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“Employer-Provided Health Insurance Offer and Coverage”
In general, absent any treaty over ride, employment income is sourced to where the employment services are performed. If you are sending employees to the United States to perform services, they will have U.S. source employment income. It does not matter which company they work for or which payroll they are on (i.e., Canadian or U.S.). As an employer, with employees with U.S. source employment income, you have certain obligations that you must satisfy.
Tax laws are complex. These, and other statutory requirements related to having employees, can apply to you. For example, while this list is not meant to be all inclusive, you generally must do the following four items.: 1) withhold federal and state income tax and social security from each pay cheque, 2) make timely, electronic payroll tax deposits, 3) file federal and state payroll returns/reports (generally due monthly, quarterly and annually), and 4) insure your employees (providing statutory minimum coverage – or better – for a) short-term disability, b) worker’s compensation, and where applicable as discussed further below, c) health insurance coverage).
Each of the above four items could be expanded upon in great detail. We will focus, however, on what is new, and that is the requirement for certain employers to file Form 1095-C, “Employer-Provided Health Insurance Offer and Coverage” by February 29, 2016 (if filing on paper) or March 31, 2016 (if filing electronically). The requirement to file this form is part of the Affordable Care Act (aka “Obamacare”). Penalties apply for not filing the form, filing it late, or filing an incomplete or inaccurate report. Penalties also apply for not offering your employees minimum required health insurance coverage if your business is an applicable large employer (ALE).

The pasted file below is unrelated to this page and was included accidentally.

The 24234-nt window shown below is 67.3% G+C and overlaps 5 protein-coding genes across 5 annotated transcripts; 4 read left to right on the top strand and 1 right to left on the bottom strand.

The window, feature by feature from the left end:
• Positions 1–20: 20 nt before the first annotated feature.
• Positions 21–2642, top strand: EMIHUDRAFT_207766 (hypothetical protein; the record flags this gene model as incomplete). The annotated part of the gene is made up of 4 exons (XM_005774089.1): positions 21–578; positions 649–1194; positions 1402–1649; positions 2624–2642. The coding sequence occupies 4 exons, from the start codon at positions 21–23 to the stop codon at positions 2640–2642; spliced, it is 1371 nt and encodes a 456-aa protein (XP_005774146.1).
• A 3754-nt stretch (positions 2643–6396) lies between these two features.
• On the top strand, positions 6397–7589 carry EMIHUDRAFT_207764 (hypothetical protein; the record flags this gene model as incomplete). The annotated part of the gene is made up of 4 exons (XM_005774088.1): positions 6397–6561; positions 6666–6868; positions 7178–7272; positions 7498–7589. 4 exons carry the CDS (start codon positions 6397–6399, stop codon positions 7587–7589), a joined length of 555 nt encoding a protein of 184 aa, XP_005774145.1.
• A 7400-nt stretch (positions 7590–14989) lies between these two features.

Form 1095-C provides data to the IRS regarding your employee’s health insurance for the prior calendar year (beginning with 2015). Only ALE’s must file this form. If you qualify as an ALE then form 1095-C must be filed with respect to: 1) all of your employees working within the U.S., and 2) any U.S. employees you have working outside the U.S. However, only type “1” employees (those working within the U.S.) are counted when determining if your business is an ALE. If the number of these employees is 50 or more for the year, on a full-time equivalent (FTE) basis (as described below), then you qualify as an ALE.
Calculating ALE Status: Here are highlights of the ALE status calculation:
Information Reported to IRS on form 1095-C: Here are highlights of the data reported to the IRS on form 1095-C (re: all employees within the U.S., and all U.S employees working outside the U.S. unless an exception applies):
Questions? Feel Free to Contact Us: If you have any questions regarding U.S. taxes, or if you think your business may be an ALE but aren’t sure, please do not hesitate to contact us. We can be reached at email@example.com or firstname.lastname@example.org.
The above information is not intended to be “written advice concerning one or more federal tax matters” subject to the requirements of section 10.37(a)(2) of U.S. Treasury Department Circular 230. The contents of this document are intended for general information purposes only.
US TAX TIP is provided as a free service to clients and friends of Cadesky U.S. Tax.
The material provided in US Tax Tip is believed to be accurate and reliable as of the date of posting. Tax laws are complex and are subject to frequent change. Professional advice should always be sought before implementing any tax planning arrangements. Cadesky U.S. Tax cannot accept any liability for the tax consequences that may result from acting based on the contents hereof.